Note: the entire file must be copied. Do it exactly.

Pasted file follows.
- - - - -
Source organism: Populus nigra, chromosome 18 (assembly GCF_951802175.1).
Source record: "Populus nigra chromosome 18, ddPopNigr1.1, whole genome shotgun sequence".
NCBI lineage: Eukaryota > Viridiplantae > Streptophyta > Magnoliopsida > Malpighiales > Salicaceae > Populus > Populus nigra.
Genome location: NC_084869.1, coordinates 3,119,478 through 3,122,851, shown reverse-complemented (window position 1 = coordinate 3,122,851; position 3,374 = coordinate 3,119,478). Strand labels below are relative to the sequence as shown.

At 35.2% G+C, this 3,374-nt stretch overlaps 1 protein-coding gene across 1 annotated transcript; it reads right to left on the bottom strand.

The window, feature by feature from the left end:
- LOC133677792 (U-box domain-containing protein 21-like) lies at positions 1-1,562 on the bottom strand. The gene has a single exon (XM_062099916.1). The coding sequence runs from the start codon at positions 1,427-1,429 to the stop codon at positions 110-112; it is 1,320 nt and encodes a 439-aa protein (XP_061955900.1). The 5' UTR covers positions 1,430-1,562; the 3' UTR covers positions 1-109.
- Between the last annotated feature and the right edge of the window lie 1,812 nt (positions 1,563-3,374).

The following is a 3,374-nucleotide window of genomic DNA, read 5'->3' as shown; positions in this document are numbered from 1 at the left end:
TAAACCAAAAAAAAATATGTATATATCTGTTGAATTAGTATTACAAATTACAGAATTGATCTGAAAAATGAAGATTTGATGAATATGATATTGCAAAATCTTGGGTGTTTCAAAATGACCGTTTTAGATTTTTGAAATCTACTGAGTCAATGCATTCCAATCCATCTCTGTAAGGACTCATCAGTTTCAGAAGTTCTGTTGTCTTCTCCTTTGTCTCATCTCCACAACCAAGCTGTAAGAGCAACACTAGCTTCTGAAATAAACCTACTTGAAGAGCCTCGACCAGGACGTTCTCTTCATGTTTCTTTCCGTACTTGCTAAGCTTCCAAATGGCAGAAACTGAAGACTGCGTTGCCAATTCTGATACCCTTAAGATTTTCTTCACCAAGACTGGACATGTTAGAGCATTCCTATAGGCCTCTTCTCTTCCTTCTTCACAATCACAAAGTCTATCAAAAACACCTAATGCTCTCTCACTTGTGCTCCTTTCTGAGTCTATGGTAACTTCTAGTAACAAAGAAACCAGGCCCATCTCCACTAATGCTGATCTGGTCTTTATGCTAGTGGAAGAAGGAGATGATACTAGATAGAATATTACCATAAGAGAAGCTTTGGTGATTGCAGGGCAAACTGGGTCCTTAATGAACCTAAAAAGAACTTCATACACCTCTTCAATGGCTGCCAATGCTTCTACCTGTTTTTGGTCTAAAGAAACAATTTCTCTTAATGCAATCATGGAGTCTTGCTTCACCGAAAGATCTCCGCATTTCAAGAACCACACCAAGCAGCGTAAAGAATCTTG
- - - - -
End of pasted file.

Source organism: Populus nigra, chromosome 18 (assembly GCF_951802175.1).
Source record: "Populus nigra chromosome 18, ddPopNigr1.1, whole genome shotgun sequence".
NCBI lineage: Eukaryota > Viridiplantae > Streptophyta > Magnoliopsida > Malpighiales > Salicaceae > Populus > Populus nigra.
Genome location: NC_084869.1, coordinates 3,119,478 through 3,122,851, shown reverse-complemented (window position 1 = coordinate 3,122,851; position 3,374 = coordinate 3,119,478). Strand labels below are relative to the sequence as shown.

At 35.2% G+C, this 3,374-nt stretch overlaps 1 protein-coding gene across 1 annotated transcript; it reads right to left on the bottom strand.

The window, feature by feature from the left end:
- LOC133677792 (U-box domain-containing protein 21-like) lies at positions 1-1,562 on the bottom strand. The gene has a single exon (XM_062099916.1). The coding sequence runs from the start codon at positions 1,427-1,429 to the stop codon at positions 110-112; it is 1,320 nt and encodes a 439-aa protein (XP_061955900.1). The 5' UTR covers positions 1,430-1,562; the 3' UTR covers positions 1-109.
- Between the last annotated feature and the right edge of the window lie 1,812 nt (positions 1,563-3,374).

The following is a 3,374-nucleotide window of genomic DNA, read 5'->3' as shown; positions in this document are numbered from 1 at the left end:
TAAACCAAAAAAAAATATGTATATATCTGTTGAATTAGTATTACAAATTACAGAATTGATCTGAAAAATGAAGATTTGATGAATATGATATTGCAAAATCTTGGGTGTTTCAAAATGACCGTTTTAGATTTTTGAAATCTACTGAGTCAATGCATTCCAATCCATCTCTGTAAGGACTCATCAGTTTCAGAAGTTCTGTTGTCTTCTCCTTTGTCTCATCTCCACAACCAAGCTGTAAGAGCAACACTAGCTTCTGAAATAAACCTACTTGAAGAGCCTCGACCAGGACGTTCTCTTCATGTTTCTTTCCGTACTTGCTAAGCTTCCAAATGGCAGAAACTGAAGACTGCGTTGCCAATTCTGATACCCTTAAGATTTTCTTCACCAAGACTGGACATGTTAGAGCATTCCTATAGGCCTCTTCTCTTCCTTCTTCACAATCACAAAGTCTATCAAAAACACCTAATGCTCTCTCACTTGTGCTCCTTTCTGAGTCTATGGTAACTTCTAGTAACAAAGAAACCAGGCCCATCTCCACTAATGCTGATCTGGTCTTTATGCTAGTGGAAGAAGGAGATGATACTAGATAGAATATTACCATAAGAGAAGCTTTGGTGATTGCAGGGCAAACTGGGTCCTTAATGAACCTAAAAAGAACTTCATACACCTCTTCAATGGCTGCCAATGCTTCTACCTGTTTTTGGTCTAAAGAAACAATTTCTCTTAATGCAATCATGGAGTCTTGCTTCACCGAAAGATCTCCGCATTTCAAGAACCACACCAAGCAGCGTAAAGAATCTTG